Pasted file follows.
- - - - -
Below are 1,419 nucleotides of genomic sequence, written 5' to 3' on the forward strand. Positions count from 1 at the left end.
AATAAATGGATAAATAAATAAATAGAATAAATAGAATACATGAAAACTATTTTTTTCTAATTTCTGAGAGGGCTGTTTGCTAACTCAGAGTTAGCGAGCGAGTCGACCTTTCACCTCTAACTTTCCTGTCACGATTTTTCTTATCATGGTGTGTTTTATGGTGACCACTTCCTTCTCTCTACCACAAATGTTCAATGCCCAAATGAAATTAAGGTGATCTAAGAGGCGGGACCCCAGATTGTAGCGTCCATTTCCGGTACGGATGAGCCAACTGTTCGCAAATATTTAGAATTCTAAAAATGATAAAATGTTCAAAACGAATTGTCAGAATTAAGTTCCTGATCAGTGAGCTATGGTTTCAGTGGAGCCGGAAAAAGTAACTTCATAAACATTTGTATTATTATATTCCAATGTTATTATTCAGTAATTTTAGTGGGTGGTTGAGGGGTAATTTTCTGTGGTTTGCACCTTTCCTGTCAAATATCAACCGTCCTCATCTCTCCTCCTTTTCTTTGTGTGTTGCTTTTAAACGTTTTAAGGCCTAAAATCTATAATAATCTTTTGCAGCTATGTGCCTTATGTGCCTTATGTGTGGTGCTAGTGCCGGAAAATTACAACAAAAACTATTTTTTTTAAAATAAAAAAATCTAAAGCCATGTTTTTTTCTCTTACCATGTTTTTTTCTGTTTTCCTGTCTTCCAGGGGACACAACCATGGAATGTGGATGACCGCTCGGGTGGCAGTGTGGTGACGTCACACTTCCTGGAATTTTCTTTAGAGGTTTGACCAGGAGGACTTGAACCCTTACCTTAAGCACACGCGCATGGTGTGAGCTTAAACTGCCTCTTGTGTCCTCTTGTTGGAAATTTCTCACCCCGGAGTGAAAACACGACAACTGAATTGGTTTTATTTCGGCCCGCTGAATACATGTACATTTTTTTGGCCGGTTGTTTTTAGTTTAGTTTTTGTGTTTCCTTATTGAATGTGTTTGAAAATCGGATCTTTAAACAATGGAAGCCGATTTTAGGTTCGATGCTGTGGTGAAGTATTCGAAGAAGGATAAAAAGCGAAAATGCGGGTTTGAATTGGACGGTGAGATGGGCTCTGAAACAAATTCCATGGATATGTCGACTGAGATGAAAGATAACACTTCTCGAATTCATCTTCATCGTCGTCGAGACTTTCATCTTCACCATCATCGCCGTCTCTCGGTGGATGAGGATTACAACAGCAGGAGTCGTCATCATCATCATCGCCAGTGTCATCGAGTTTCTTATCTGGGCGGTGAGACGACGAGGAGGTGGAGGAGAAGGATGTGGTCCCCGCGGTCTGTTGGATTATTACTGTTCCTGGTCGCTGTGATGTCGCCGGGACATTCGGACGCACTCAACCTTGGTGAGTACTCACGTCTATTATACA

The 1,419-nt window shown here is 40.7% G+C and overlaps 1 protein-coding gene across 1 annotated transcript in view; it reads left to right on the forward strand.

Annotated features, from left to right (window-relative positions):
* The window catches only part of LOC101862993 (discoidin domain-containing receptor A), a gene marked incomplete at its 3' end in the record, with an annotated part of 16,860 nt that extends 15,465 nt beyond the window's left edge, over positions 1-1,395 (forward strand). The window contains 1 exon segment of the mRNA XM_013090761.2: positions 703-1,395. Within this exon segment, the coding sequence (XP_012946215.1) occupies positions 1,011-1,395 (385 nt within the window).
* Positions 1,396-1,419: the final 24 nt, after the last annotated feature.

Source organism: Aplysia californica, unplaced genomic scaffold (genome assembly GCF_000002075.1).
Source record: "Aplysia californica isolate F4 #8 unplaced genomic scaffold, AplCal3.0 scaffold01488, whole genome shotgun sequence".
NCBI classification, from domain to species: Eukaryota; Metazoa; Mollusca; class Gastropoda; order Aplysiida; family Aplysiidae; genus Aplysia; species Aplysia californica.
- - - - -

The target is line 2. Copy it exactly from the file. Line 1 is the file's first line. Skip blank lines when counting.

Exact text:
AATAAATGGATAAATAAATAAATAGAATAAATAGAATACATGAAAACTATTTTTTTCTAATTTCTGAGAGGGCTGTTTGCTAACTCAGAGTTAGCGAGCGAGTCGACCTTTCACCTCTAACTTTCCTGTCACGATTTTTCTTATCATGGTGTGTTTTATGGTGACCACTTCCTTCTCTCTACCACAAATGTTCAATGCCCAAATGAAATTAAGGTGATCTAAGAGGCGGGACCCCAGATTGTAGCGTCCATTTCCGGTACGGATGAGCCAACTGTTCGCAAATATTTAGAATTCTAAAAATGATAAAATGTTCAAAACGAATTGTCAGAATTAAGTTCCTGATCAGTGAGCTATGGTTTCAGTGGAGCCGGAAAAAGTAACTTCATAAACATTTGTATTATTATATTCCAATGTTATTATTCAGTAATTTTAGTGGGTGGTTGAGGGGTAATTTTCTGTGGTTTGCACCTTTCCTGTCAAATATCAACCGTCCTCATCTCTCCTCCTTTTCTTTGTGTGTTGCTTTTAAACGTTTTAAGGCCTAAAATCTATAATAATCTTTTGCAGCTATGTGCCTTATGTGCCTTATGTGTGGTGCTAGTGCCGGAAAATTACAACAAAAACTATTTTTTTTAAAATAAAAAAATCTAAAGCCATGTTTTTTTCTCTTACCATGTTTTTTTCTGTTTTCCTGTCTTCCAGGGGACACAACCATGGAATGTGGATGACCGCTCGGGTGGCAGTGTGGTGACGTCACACTTCCTGGAATTTTCTTTAGAGGTTTGACCAGGAGGACTTGAACCCTTACCTTAAGCACACGCGCATGGTGTGAGCTTAAACTGCCTCTTGTGTCCTCTTGTTGGAAATTTCTCACCCCGGAGTGAAAACACGACAACTGAATTGGTTTTATTTCGGCCCGCTGAATACATGTACATTTTTTTGGCCGGTTGTTTTTAGTTTAGTTTTTGTGTTTCCTTATTGAATGTGTTTGAAAATCGGATCTTTAAACAATGGAAGCCGATTTTAGGTTCGATGCTGTGGTGAAGTATTCGAAGAAGGATAAAAAGCGAAAATGCGGGTTTGAATTGGACGGTGAGATGGGCTCTGAAACAAATTCCATGGATATGTCGACTGAGATGAAAGATAACACTTCTCGAATTCATCTTCATCGTCGTCGAGACTTTCATCTTCACCATCATCGCCGTCTCTCGGTGGATGAGGATTACAACAGCAGGAGTCGTCATCATCATCATCGCCAGTGTCATCGAGTTTCTTATCTGGGCGGTGAGACGACGAGGAGGTGGAGGAGAAGGATGTGGTCCCCGCGGTCTGTTGGATTATTACTGTTCCTGGTCGCTGTGATGTCGCCGGGACATTCGGACGCACTCAACCTTGGTGAGTACTCACGTCTATTATACA